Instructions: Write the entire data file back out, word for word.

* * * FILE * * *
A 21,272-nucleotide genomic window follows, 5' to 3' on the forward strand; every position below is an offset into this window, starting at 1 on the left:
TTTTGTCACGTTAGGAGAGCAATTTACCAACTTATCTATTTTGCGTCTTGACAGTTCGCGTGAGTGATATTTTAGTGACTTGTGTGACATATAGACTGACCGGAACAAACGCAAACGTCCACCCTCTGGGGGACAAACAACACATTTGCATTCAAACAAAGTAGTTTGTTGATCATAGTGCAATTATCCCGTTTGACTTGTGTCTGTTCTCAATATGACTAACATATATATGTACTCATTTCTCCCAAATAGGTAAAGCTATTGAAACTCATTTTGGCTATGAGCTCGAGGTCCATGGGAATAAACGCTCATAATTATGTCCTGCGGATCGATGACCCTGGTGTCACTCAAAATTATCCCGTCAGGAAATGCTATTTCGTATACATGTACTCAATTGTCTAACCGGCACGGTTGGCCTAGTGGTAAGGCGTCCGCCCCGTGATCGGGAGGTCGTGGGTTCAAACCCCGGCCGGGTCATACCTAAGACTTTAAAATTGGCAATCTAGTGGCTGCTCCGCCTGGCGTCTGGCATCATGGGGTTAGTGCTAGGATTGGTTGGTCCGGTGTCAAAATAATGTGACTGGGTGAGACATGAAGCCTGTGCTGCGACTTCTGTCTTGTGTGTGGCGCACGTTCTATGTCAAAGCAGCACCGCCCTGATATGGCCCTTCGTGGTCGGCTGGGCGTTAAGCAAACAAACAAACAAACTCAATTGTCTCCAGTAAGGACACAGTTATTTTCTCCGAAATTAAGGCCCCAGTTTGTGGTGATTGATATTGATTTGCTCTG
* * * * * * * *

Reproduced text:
A 21,272-nucleotide genomic window follows, 5' to 3' on the forward strand; every position below is an offset into this window, starting at 1 on the left:
TTTTGTCACGTTAGGAGAGCAATTTACCAACTTATCTATTTTGCGTCTTGACAGTTCGCGTGAGTGATATTTTAGTGACTTGTGTGACATATAGACTGACCGGAACAAACGCAAACGTCCACCCTCTGGGGGACAAACAACACATTTGCATTCAAACAAAGTAGTTTGTTGATCATAGTGCAATTATCCCGTTTGACTTGTGTCTGTTCTCAATATGACTAACATATATATGTACTCATTTCTCCCAAATAGGTAAAGCTATTGAAACTCATTTTGGCTATGAGCTCGAGGTCCATGGGAATAAACGCTCATAATTATGTCCTGCGGATCGATGACCCTGGTGTCACTCAAAATTATCCCGTCAGGAAATGCTATTTCGTATACATGTACTCAATTGTCTAACCGGCACGGTTGGCCTAGTGGTAAGGCGTCCGCCCCGTGATCGGGAGGTCGTGGGTTCAAACCCCGGCCGGGTCATACCTAAGACTTTAAAATTGGCAATCTAGTGGCTGCTCCGCCTGGCGTCTGGCATCATGGGGTTAGTGCTAGGATTGGTTGGTCCGGTGTCAAAATAATGTGACTGGGTGAGACATGAAGCCTGTGCTGCGACTTCTGTCTTGTGTGTGGCGCACGTTCTATGTCAAAGCAGCACCGCCCTGATATGGCCCTTCGTGGTCGGCTGGGCGTTAAGCAAACAAACAAACAAACTCAATTGTCTCCAGTAAGGACACAGTTATTTTCTCCGAAATTAAGGCCCCAGTTTGTGGTGATTGATATTGATTTGCTCTG